But in a certain sense we may say: Also man's whole attitude in the present reveals this threefold character. Take the limbs and the metabolic processes. In regard to these, man is able to produce a complete human being. You only need to consider the human germ, the human embryo in the mother's body, in order to obtain metabolic man with his limbs, seeking to become a complete human being. Take thoracic man and observe how the head and the thorax still form a whole in the child, during its infancy. This threefold aspect thus appears also in the growing human being.
When man outgrows infancy he must be educated. The human being living in the head is the educator and educates the other human being — the childish head teaches the child (“Kindskopf den Kindskopf”) — for in reality the human being always remains a child in regard to his head. He only grows old, that is to say, middle-aged, in regard to the middle part, the thoracic man, and quite old in regard to the metabolic-limb man. People notice this, as they grow old. Even in accordance with the old riddle, “When young, it walks on four legs; in middle age on two, and in old age on three,” people notice that they grow old in this connection. Also in regard to his head, man always remains, as it were, the result of his past incarnation. The head really remains a child throughout life. Indeed, we may say: The science of education should try to solve the problem of how the childish head, which is the teacher, should treat the childish pupil in the right way.
These things are apparently humoristic, but they conceal a deep truth which should be borne in mind, in order to obtain a correct view concerning man.
Consider that in reality man's head is the passenger conveyed by the remaining human being — a passenger who is a spy. The head's legs are always in a sitting posture, the head does not even attempt to walk independently. It is always being carried, like a man traveling by coach. In reality, the head is the passenger in man.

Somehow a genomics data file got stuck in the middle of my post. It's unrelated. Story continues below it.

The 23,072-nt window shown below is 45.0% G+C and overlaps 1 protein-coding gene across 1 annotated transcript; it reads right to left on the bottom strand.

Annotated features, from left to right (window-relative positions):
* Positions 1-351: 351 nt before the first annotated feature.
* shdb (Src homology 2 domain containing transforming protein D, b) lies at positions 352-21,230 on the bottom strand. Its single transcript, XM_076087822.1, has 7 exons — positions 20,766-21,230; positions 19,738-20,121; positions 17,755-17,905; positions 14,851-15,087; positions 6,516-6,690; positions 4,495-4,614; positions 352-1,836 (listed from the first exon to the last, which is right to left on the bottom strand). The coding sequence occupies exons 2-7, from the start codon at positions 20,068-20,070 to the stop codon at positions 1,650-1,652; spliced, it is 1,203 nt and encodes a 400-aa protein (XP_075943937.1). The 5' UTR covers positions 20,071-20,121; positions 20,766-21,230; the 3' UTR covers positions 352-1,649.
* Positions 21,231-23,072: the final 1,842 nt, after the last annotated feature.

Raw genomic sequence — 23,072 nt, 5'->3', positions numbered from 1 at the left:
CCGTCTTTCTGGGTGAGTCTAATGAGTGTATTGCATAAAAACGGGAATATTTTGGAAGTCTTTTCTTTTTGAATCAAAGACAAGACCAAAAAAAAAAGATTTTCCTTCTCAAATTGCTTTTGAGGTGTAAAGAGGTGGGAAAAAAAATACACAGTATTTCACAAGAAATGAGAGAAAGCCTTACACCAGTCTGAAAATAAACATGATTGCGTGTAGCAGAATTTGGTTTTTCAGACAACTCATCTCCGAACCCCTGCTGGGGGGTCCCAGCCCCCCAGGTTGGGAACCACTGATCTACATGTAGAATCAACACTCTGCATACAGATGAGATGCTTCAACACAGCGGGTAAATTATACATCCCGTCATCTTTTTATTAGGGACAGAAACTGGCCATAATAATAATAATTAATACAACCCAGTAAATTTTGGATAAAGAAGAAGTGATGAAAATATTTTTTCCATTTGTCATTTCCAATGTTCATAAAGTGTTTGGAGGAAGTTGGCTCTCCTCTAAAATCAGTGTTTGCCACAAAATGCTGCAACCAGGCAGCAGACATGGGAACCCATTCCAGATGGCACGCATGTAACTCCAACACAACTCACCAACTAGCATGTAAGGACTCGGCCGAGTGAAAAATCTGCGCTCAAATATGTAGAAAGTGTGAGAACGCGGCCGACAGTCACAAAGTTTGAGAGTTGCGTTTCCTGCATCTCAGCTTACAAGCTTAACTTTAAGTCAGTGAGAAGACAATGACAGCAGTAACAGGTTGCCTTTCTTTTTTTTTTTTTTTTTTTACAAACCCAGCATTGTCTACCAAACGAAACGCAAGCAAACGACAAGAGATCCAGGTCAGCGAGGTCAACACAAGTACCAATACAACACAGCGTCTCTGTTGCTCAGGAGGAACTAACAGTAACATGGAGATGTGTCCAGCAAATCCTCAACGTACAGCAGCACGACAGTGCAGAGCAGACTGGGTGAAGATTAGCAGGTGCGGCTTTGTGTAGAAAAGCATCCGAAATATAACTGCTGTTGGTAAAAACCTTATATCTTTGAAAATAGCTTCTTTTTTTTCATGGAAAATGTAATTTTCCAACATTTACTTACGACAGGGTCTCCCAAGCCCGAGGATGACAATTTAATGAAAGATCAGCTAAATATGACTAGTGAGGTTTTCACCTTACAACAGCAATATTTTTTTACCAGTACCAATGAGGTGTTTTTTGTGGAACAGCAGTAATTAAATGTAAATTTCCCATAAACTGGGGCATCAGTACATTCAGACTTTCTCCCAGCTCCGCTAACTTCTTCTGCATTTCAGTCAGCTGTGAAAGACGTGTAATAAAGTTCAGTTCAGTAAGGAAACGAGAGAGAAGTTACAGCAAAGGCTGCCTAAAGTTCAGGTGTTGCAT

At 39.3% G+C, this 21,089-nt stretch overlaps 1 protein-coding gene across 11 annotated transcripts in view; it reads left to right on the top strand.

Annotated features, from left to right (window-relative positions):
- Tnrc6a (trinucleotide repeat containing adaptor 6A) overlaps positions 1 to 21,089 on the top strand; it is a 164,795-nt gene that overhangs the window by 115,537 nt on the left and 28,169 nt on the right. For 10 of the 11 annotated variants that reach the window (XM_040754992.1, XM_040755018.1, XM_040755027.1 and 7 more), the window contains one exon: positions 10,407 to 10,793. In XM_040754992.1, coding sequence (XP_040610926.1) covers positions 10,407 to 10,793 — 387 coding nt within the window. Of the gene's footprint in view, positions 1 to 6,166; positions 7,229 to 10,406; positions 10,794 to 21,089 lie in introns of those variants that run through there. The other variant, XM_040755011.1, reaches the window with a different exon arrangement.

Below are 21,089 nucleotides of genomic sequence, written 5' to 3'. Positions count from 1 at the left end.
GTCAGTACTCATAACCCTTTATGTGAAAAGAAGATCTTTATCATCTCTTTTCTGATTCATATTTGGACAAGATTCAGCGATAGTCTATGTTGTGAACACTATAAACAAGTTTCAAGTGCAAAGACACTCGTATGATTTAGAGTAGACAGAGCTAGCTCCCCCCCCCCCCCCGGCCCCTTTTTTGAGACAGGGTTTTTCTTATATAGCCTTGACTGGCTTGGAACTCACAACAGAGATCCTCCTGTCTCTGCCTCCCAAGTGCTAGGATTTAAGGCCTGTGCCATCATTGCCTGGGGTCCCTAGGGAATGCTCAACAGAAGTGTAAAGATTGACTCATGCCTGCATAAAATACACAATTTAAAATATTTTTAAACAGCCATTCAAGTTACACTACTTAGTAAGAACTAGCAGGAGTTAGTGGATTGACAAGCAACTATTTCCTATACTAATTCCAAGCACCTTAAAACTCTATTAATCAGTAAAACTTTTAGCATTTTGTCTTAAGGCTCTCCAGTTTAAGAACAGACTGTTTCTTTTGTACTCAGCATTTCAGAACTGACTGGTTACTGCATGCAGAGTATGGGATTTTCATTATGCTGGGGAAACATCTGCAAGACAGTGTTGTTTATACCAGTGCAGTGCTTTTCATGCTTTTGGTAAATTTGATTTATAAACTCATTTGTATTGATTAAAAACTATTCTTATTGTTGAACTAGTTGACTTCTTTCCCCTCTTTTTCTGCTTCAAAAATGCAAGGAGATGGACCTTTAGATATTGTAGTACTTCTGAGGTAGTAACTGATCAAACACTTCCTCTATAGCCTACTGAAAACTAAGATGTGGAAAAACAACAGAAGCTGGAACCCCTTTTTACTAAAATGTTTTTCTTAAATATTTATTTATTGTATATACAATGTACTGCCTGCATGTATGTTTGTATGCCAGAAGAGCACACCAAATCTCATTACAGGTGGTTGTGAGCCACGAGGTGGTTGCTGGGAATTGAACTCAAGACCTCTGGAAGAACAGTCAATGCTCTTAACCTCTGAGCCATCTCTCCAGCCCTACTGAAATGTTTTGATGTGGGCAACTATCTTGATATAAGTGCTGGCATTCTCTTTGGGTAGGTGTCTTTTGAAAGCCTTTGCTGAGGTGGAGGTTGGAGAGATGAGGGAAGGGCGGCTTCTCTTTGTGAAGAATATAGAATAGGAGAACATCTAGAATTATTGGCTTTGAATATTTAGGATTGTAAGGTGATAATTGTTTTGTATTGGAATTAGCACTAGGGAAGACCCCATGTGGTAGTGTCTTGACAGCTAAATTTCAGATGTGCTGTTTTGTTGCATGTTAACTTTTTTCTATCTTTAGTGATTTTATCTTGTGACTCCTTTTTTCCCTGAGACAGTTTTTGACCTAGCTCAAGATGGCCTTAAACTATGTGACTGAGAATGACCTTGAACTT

Thoracic man is instead the human being's nurse. And limb-man is the worker, who is employed as a slave, for it is really he who is passing through life. We are head, as far as Cancer. We have this from heaven, without any cooperation on our part. Here (in the center) we must breathe and eat; this is our nurse. And the real worker belongs to the sphere of Sagittarius, Capricorn, Aquarius, and Pisces.
You see, this enables us to obtain man's form in its connection with the whole universe. It is only necessary to take things quite earnestly, even if they are set before you more lightly and not pedantically. They will show you that everything I have explained to you today contains, on the one hand, the possibility to grasp the human form out of the whole cosmos, but on the other hand lies what may fill us, I might say, with great reverence for the primeval wisdom of men who were able to place into their Zodiac symbols such a tremendously significant science of Man, drawn out of their instinctive clairvoyance. Today, we have instead a science in which people stare at Aries without knowing that its characteristic lies in the fact that it turns backwards; that the characteristic of Gemini lies in the fact that they touch each other, clasp hands, and so forth. Everything in the Zodiac symbols is immensely profound, deeply significant — each gesture, every single sign. And when the gesture itself is not the essential thing, as in Leo, then the symbol is chosen in such a way that the sign itself, I might say, expresses the gesture; the Lion is chosen, because he has the strongest heart pulsation. The Lion is the representative of the forces which fill out the human being.
In this way it is possible to draw to the surface again the primeval wisdom of the ages, by finding it within ourselves.